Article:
Mining is mining -- it involves tearing up earth to reach valuable deposits. It's inherently destructive.
But no mining method reaches the level of destructiveness of mountaintop removal mining, a practice that employs mind-bogglingly large machinery to lop off mountaintops in Appalachia, dump the debris into mountain streams and valleys, and walk off with the coal.
It's brutally efficient, as long as you don't care about the environmental impacts. The impact, to put it succinctly, is the sure death of those buried streams and whatever life had thrived there.
The Bush Administration saw that destruction as minimal, compared to the economic benefits of mining and burning coal. The Obama Administration, though, is taking a much more progressive and long view on the subject. It is moving to reverse an 11th hour Bush Administration rule that would have made it easier for companies to obliterate Appalachia to exploit coal deposits.
Coal is a bad bet. It's destructive to extract it, and burning it produces more climate-warming carbon dioxide than any other fossil fuel. It also creates air pollution in the form of acid rain, which kills mountain streams hundreds of miles from the smokestack; it forms smog, which causes debilitating and deadly lung and heart disease; and it causes mercury contamination of our lakes and rivers, which makes many wild-caught fish unsafe to eat.
No, there is no "clean coal" -- a term used to describe a future technology that would capture carbon dioxide emissions (but do nothing to stop the destruction at coal mines). The Dirty Lie campaign has done an admirable job counteracting the coal industry's propaganda on that subject, and The Daily Green recently honored the campaign's spokeswoman, Gloria Reuben with a Heart of Green Award.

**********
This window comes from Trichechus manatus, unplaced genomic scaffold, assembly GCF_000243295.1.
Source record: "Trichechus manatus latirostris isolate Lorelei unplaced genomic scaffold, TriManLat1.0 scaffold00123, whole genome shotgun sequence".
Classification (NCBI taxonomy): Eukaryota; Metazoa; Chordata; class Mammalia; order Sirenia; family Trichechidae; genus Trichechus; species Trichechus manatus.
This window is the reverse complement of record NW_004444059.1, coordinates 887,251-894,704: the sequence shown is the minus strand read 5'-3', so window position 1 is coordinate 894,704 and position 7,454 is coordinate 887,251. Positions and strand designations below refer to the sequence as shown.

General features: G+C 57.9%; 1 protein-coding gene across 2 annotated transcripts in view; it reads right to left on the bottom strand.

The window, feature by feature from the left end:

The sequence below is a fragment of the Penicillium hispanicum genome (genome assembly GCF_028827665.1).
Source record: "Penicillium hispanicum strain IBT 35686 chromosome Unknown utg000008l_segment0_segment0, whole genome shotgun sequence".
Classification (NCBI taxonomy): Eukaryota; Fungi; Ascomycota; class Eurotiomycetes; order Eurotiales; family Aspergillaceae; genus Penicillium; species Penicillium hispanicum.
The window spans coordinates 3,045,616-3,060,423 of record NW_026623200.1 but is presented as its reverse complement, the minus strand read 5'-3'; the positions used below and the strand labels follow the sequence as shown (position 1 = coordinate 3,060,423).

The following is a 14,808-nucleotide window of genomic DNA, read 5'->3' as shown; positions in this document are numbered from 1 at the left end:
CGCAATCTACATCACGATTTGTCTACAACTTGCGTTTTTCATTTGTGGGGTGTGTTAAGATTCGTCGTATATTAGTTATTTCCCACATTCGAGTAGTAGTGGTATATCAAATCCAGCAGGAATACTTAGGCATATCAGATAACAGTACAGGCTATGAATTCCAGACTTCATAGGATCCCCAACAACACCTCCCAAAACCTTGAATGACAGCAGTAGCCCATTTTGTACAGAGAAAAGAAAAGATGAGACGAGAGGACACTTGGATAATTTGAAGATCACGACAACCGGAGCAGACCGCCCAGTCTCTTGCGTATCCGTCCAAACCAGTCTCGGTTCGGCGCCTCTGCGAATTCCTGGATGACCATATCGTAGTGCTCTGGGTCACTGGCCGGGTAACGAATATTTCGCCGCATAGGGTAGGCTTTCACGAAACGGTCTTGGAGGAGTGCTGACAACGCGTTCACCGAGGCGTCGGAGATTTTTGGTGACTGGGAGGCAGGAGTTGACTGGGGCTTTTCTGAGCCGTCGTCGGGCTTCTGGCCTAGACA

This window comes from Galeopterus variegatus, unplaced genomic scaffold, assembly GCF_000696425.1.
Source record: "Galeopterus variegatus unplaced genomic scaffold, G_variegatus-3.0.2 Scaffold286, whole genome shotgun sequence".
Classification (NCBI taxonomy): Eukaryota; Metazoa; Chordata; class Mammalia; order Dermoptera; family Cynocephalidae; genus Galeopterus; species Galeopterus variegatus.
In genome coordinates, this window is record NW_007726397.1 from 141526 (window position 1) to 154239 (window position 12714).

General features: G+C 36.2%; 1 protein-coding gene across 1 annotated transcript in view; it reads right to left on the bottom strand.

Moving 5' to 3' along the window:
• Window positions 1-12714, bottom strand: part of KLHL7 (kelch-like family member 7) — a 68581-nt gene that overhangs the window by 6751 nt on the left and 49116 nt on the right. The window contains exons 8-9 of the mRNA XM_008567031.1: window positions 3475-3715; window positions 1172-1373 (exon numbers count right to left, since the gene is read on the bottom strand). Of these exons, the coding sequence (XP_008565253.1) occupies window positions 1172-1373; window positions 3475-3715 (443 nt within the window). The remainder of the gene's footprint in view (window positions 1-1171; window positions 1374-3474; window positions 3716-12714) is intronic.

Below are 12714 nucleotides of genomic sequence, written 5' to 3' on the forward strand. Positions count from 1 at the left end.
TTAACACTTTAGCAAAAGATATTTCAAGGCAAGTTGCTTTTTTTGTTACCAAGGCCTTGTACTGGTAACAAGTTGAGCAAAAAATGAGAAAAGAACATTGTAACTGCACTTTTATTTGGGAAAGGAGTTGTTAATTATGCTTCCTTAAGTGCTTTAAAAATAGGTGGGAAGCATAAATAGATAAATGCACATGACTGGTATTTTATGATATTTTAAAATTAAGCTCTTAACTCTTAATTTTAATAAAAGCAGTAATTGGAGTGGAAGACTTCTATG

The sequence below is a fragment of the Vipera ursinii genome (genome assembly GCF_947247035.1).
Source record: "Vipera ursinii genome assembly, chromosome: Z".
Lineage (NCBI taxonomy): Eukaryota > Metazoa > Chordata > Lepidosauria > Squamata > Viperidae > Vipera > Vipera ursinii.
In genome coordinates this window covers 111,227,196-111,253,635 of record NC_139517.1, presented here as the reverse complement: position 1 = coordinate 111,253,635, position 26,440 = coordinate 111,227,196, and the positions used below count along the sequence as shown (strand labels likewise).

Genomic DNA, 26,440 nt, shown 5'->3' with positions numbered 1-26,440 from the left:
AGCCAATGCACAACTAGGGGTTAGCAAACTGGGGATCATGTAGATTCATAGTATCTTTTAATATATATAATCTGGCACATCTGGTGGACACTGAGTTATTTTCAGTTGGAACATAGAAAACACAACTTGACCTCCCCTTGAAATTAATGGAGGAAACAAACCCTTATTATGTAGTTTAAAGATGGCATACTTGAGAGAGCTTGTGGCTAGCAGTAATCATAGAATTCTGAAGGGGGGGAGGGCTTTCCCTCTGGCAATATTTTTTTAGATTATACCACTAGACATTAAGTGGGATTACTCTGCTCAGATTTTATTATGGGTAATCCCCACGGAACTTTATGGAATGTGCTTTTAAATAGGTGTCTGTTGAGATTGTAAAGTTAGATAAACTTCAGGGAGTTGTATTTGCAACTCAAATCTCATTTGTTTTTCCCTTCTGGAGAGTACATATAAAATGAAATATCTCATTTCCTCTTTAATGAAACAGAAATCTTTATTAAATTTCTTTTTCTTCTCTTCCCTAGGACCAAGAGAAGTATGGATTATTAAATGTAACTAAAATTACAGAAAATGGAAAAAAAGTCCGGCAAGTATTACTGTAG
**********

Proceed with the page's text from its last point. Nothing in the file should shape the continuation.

So it's a bad bet, when you consider the pervasive -- and expensive -- problems that result. It's a bad bet when you consider that the Obama Environmental Protection Agency, and soon Congress, are likely to pass the nation's first-ever regulations on carbon dioxide and other greenhouse gases. Just as offshore oil drilling is a bad bet, coal mining is a bad bet.
Helping coal be extracted cheaply at the expense of the environment is exactly the wrong signal for government to send to the market. For decades, coal and other fossil fuels have been burned cheaply, fueling our wealth and prosperity -- but leaving us with an ecological debt that is proving expensive. Like the financial crisis, we have mortgaged our environment, and now we have to pay to stay in our home (Earth).
President Obama is making better bets than Bush did. He's not betting on coal or oil, however safe they might seem in the short term. He's betting on renewable energy and a far more energy efficient America. And in his speech on science policy yesterday he bet on scientific and engineering ingenuity. He bet that our best and brightest minds, if supported by government money -- yes, it takes tax dollars, just like fossil fuel subsidies took tax dollars in decades past -- can get the job done.
It's a big job. The destruction in Appalachia is easy to see. The threat of global warming is far more pervasive, but less obviously dramatic: slowly rising sea levels, increased wildfires, more intense storms, more prolonged droughts, more diseases spreading farther, the creeping death of species extinctions. Cheap coal, though, is responsible for both. It's a bad bet, when you consider all that's at stake.
Obama, who honed his poker-playing skills in Chicago to woo political enemies to his side, seems to know a bad bet when he sees one.
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